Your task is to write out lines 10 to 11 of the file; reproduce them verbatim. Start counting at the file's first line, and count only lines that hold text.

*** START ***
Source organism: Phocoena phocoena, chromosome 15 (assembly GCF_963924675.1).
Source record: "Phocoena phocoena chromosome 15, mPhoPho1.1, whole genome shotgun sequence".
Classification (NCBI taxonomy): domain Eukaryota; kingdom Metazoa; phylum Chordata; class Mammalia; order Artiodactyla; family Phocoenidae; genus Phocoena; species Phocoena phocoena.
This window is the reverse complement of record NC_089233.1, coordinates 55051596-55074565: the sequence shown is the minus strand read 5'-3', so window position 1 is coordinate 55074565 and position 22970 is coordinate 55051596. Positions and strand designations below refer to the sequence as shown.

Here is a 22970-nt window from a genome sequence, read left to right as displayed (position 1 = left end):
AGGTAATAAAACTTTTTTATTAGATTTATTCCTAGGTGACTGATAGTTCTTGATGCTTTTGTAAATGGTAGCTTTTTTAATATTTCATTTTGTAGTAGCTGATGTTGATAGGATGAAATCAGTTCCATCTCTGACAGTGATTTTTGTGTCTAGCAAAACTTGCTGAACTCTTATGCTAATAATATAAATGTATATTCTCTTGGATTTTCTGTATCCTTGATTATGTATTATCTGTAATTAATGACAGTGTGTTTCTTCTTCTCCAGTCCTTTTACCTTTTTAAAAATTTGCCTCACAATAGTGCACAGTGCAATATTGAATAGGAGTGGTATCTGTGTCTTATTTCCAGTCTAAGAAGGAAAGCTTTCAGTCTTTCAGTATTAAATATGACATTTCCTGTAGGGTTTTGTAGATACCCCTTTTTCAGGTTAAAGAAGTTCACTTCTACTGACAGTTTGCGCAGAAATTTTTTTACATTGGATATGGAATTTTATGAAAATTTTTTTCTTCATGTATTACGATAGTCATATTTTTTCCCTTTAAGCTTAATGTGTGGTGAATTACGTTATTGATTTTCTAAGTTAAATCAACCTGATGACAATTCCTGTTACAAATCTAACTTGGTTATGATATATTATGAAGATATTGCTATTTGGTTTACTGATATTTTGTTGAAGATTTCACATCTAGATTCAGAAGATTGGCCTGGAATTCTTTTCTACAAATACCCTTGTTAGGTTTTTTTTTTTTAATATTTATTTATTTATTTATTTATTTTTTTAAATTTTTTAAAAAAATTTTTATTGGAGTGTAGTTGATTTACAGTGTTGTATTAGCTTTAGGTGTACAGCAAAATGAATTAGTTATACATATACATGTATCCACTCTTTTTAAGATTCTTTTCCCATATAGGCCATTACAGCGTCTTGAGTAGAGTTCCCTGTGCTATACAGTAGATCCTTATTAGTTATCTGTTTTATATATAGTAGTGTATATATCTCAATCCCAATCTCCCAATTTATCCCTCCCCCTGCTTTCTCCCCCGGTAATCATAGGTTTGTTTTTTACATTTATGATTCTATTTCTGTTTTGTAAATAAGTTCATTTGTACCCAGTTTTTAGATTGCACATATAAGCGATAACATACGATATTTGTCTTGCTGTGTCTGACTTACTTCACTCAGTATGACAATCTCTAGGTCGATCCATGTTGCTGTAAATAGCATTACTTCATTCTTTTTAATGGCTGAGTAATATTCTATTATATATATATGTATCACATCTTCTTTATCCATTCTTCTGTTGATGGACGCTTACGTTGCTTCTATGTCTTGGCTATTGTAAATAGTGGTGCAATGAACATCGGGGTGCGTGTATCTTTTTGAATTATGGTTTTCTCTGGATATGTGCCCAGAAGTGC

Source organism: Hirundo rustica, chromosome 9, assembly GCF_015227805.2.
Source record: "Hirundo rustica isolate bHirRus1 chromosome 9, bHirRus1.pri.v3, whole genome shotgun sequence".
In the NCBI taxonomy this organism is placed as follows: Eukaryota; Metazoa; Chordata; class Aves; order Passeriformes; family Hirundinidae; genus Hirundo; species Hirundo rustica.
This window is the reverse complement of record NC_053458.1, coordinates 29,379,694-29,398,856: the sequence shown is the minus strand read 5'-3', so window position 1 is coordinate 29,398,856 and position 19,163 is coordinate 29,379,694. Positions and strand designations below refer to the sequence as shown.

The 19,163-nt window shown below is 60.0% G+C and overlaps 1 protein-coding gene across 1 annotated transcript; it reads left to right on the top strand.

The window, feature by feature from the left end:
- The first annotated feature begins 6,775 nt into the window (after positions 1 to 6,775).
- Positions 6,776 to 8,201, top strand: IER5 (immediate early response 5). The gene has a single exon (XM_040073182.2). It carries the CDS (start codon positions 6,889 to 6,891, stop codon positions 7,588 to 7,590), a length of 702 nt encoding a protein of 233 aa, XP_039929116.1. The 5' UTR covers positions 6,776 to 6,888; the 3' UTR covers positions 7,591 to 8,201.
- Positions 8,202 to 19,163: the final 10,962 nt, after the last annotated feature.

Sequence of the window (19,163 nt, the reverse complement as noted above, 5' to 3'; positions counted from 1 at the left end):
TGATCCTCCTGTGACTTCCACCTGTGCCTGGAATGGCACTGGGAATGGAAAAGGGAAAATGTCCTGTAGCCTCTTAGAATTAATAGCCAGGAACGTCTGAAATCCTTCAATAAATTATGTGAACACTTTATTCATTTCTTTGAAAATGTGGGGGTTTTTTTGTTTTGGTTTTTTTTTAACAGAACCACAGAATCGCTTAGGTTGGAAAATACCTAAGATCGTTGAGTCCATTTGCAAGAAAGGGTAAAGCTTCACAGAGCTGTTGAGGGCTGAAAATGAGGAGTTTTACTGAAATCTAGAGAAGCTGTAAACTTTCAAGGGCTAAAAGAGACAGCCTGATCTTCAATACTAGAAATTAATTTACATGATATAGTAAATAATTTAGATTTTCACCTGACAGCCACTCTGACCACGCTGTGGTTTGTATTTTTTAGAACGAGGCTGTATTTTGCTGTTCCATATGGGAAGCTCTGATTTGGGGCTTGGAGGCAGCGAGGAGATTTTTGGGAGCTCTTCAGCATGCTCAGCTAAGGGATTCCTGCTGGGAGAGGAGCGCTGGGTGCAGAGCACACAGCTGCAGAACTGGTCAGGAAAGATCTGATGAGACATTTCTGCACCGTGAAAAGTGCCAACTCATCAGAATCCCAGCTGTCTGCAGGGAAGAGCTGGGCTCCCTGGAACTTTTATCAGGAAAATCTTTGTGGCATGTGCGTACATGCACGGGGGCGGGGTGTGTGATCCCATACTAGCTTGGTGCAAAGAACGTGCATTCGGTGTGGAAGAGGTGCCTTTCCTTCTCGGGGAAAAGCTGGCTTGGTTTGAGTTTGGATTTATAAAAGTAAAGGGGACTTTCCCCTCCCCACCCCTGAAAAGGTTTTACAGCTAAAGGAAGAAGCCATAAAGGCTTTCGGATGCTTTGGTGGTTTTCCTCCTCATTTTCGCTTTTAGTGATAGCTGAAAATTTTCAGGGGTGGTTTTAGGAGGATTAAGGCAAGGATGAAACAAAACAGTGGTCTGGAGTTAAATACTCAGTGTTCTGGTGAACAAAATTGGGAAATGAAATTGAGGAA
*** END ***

This window is the reverse complement of record NC_053458.1, coordinates 29,379,694-29,398,856: the sequence shown is the minus strand read 5'-3', so window position 1 is coordinate 29,398,856 and position 19,163 is coordinate 29,379,694. Positions and strand designations below refer to the sequence as shown.

The 19,163-nt window shown below is 60.0% G+C and overlaps 1 protein-coding gene across 1 annotated transcript; it reads left to right on the top strand.